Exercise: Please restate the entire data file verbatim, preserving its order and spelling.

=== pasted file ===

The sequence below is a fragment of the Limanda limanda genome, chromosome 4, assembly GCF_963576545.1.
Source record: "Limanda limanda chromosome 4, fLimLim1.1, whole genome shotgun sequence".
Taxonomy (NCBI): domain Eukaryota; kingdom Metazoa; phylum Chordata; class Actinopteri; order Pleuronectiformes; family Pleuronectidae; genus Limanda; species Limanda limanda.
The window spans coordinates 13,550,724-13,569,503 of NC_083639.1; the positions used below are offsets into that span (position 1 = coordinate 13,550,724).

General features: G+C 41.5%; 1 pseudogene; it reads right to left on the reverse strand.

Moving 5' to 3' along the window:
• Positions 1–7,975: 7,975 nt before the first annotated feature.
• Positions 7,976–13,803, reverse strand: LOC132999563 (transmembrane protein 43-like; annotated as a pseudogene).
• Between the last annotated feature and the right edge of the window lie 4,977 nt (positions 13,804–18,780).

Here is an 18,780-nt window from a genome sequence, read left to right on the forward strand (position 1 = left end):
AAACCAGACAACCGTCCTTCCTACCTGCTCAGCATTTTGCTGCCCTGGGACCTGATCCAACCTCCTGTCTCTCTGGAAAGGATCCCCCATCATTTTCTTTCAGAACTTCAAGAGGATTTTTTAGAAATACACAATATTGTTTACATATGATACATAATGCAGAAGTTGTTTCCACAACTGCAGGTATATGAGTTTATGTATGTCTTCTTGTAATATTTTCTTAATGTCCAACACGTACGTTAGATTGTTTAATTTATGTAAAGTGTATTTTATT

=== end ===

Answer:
The sequence below is a fragment of the Limanda limanda genome, chromosome 4, assembly GCF_963576545.1.
Source record: "Limanda limanda chromosome 4, fLimLim1.1, whole genome shotgun sequence".
Taxonomy (NCBI): domain Eukaryota; kingdom Metazoa; phylum Chordata; class Actinopteri; order Pleuronectiformes; family Pleuronectidae; genus Limanda; species Limanda limanda.
The window spans coordinates 13,550,724-13,569,503 of NC_083639.1; the positions used below are offsets into that span (position 1 = coordinate 13,550,724).

General features: G+C 41.5%; 1 pseudogene; it reads right to left on the reverse strand.

Moving 5' to 3' along the window:
• Positions 1–7,975: 7,975 nt before the first annotated feature.
• Positions 7,976–13,803, reverse strand: LOC132999563 (transmembrane protein 43-like; annotated as a pseudogene).
• Between the last annotated feature and the right edge of the window lie 4,977 nt (positions 13,804–18,780).

Here is an 18,780-nt window from a genome sequence, read left to right on the forward strand (position 1 = left end):
AAACCAGACAACCGTCCTTCCTACCTGCTCAGCATTTTGCTGCCCTGGGACCTGATCCAACCTCCTGTCTCTCTGGAAAGGATCCCCCATCATTTTCTTTCAGAACTTCAAGAGGATTTTTTAGAAATACACAATATTGTTTACATATGATACATAATGCAGAAGTTGTTTCCACAACTGCAGGTATATGAGTTTATGTATGTCTTCTTGTAATATTTTCTTAATGTCCAACACGTACGTTAGATTGTTTAATTTATGTAAAGTGTATTTTATT